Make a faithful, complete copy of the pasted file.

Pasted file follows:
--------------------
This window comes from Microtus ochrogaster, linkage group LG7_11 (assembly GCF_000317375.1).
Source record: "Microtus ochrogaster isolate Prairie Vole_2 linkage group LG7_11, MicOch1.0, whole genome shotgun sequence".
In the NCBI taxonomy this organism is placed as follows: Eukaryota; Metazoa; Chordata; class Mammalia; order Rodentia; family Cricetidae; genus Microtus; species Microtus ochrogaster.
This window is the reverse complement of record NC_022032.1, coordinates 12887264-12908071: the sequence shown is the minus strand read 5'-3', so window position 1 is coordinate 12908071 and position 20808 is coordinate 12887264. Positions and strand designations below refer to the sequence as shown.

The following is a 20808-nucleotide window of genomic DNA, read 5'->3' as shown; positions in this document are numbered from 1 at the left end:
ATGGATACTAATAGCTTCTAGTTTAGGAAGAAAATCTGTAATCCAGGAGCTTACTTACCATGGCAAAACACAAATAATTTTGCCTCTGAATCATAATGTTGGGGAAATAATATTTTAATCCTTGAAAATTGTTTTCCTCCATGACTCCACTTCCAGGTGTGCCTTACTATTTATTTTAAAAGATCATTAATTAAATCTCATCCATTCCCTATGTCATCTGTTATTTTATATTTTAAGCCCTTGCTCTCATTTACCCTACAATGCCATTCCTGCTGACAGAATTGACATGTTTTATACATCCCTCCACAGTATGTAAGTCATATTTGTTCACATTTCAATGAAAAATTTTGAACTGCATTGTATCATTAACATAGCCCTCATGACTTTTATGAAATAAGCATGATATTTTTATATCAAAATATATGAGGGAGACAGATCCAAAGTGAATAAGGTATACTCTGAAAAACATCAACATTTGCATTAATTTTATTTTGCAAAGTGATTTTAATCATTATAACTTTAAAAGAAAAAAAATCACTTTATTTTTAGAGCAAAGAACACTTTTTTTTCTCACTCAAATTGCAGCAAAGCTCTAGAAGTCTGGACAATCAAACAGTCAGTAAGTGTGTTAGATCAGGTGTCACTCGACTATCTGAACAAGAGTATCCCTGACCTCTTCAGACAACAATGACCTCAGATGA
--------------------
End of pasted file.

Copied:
This window comes from Microtus ochrogaster, linkage group LG7_11 (assembly GCF_000317375.1).
Source record: "Microtus ochrogaster isolate Prairie Vole_2 linkage group LG7_11, MicOch1.0, whole genome shotgun sequence".
In the NCBI taxonomy this organism is placed as follows: Eukaryota; Metazoa; Chordata; class Mammalia; order Rodentia; family Cricetidae; genus Microtus; species Microtus ochrogaster.
This window is the reverse complement of record NC_022032.1, coordinates 12887264-12908071: the sequence shown is the minus strand read 5'-3', so window position 1 is coordinate 12908071 and position 20808 is coordinate 12887264. Positions and strand designations below refer to the sequence as shown.

The following is a 20808-nucleotide window of genomic DNA, read 5'->3' as shown; positions in this document are numbered from 1 at the left end:
ATGGATACTAATAGCTTCTAGTTTAGGAAGAAAATCTGTAATCCAGGAGCTTACTTACCATGGCAAAACACAAATAATTTTGCCTCTGAATCATAATGTTGGGGAAATAATATTTTAATCCTTGAAAATTGTTTTCCTCCATGACTCCACTTCCAGGTGTGCCTTACTATTTATTTTAAAAGATCATTAATTAAATCTCATCCATTCCCTATGTCATCTGTTATTTTATATTTTAAGCCCTTGCTCTCATTTACCCTACAATGCCATTCCTGCTGACAGAATTGACATGTTTTATACATCCCTCCACAGTATGTAAGTCATATTTGTTCACATTTCAATGAAAAATTTTGAACTGCATTGTATCATTAACATAGCCCTCATGACTTTTATGAAATAAGCATGATATTTTTATATCAAAATATATGAGGGAGACAGATCCAAAGTGAATAAGGTATACTCTGAAAAACATCAACATTTGCATTAATTTTATTTTGCAAAGTGATTTTAATCATTATAACTTTAAAAGAAAAAAAATCACTTTATTTTTAGAGCAAAGAACACTTTTTTTTCTCACTCAAATTGCAGCAAAGCTCTAGAAGTCTGGACAATCAAACAGTCAGTAAGTGTGTTAGATCAGGTGTCACTCGACTATCTGAACAAGAGTATCCCTGACCTCTTCAGACAACAATGACCTCAGATGA